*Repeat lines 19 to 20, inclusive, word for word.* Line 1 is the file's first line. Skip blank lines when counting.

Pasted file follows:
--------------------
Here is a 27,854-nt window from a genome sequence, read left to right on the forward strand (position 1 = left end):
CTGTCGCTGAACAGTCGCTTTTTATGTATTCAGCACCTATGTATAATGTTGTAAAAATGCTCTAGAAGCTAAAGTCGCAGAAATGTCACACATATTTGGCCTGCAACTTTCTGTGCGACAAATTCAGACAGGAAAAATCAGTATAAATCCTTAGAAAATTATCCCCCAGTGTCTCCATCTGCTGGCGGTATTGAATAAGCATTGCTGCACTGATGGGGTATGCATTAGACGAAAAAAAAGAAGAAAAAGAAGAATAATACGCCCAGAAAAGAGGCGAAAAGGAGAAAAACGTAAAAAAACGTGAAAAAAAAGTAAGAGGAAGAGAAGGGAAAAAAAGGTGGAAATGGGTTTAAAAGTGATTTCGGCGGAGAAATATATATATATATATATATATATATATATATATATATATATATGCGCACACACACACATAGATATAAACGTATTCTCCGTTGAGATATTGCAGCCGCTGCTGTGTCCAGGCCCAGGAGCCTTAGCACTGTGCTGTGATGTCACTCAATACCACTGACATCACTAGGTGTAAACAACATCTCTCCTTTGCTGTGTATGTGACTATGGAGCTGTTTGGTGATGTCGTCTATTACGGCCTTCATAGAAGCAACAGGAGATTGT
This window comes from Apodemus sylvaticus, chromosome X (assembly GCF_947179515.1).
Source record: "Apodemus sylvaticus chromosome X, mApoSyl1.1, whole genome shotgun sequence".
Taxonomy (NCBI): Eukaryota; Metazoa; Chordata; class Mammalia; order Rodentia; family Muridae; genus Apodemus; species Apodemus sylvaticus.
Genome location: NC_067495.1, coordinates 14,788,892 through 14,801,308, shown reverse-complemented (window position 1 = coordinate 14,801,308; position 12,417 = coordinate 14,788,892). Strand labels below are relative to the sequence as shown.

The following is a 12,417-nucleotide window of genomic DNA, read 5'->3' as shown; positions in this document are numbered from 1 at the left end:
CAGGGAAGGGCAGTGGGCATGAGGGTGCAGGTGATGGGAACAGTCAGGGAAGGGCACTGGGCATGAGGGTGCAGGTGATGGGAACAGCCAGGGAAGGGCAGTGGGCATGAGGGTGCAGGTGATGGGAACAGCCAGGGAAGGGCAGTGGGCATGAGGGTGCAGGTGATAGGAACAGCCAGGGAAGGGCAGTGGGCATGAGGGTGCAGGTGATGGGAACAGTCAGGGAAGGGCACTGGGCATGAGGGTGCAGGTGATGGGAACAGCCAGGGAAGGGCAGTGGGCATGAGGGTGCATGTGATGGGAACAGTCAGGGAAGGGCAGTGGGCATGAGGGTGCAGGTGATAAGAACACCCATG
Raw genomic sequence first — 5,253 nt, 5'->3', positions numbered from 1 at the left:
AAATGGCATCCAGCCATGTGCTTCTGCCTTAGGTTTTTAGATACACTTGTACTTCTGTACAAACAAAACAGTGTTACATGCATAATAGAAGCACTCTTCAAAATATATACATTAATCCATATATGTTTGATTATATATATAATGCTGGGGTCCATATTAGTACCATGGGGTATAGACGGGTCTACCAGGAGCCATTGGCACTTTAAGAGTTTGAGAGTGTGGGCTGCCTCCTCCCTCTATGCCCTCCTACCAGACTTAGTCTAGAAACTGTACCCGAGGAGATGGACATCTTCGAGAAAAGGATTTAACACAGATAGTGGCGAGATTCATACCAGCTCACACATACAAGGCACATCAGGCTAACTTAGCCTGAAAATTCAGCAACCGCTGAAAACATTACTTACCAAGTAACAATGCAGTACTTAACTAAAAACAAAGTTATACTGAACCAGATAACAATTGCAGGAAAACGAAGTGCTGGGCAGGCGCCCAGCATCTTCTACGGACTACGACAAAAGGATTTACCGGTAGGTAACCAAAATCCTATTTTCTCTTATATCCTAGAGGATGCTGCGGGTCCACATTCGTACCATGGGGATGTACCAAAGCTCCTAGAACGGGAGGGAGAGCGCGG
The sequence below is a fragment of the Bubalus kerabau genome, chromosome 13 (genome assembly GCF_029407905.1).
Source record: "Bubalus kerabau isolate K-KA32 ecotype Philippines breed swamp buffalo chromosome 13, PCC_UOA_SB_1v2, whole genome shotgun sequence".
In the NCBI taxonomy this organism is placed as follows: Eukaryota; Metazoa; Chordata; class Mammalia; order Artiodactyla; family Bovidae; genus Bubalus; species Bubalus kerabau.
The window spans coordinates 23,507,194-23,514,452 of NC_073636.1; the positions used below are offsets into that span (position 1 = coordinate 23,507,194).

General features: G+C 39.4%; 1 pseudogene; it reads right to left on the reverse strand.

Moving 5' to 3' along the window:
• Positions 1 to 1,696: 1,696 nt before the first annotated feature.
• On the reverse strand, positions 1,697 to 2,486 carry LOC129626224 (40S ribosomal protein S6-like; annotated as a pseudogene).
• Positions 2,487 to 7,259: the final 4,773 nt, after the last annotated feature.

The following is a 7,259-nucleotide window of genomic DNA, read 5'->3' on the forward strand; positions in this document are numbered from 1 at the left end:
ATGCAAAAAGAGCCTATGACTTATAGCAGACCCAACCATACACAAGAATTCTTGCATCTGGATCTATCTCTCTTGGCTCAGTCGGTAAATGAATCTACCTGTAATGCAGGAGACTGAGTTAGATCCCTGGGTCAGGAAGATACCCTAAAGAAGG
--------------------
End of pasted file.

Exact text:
• Positions 2,487 to 7,259: the final 4,773 nt, after the last annotated feature.

The following is a 7,259-nucleotide window of genomic DNA, read 5'->3' on the forward strand; positions in this document are numbered from 1 at the left end: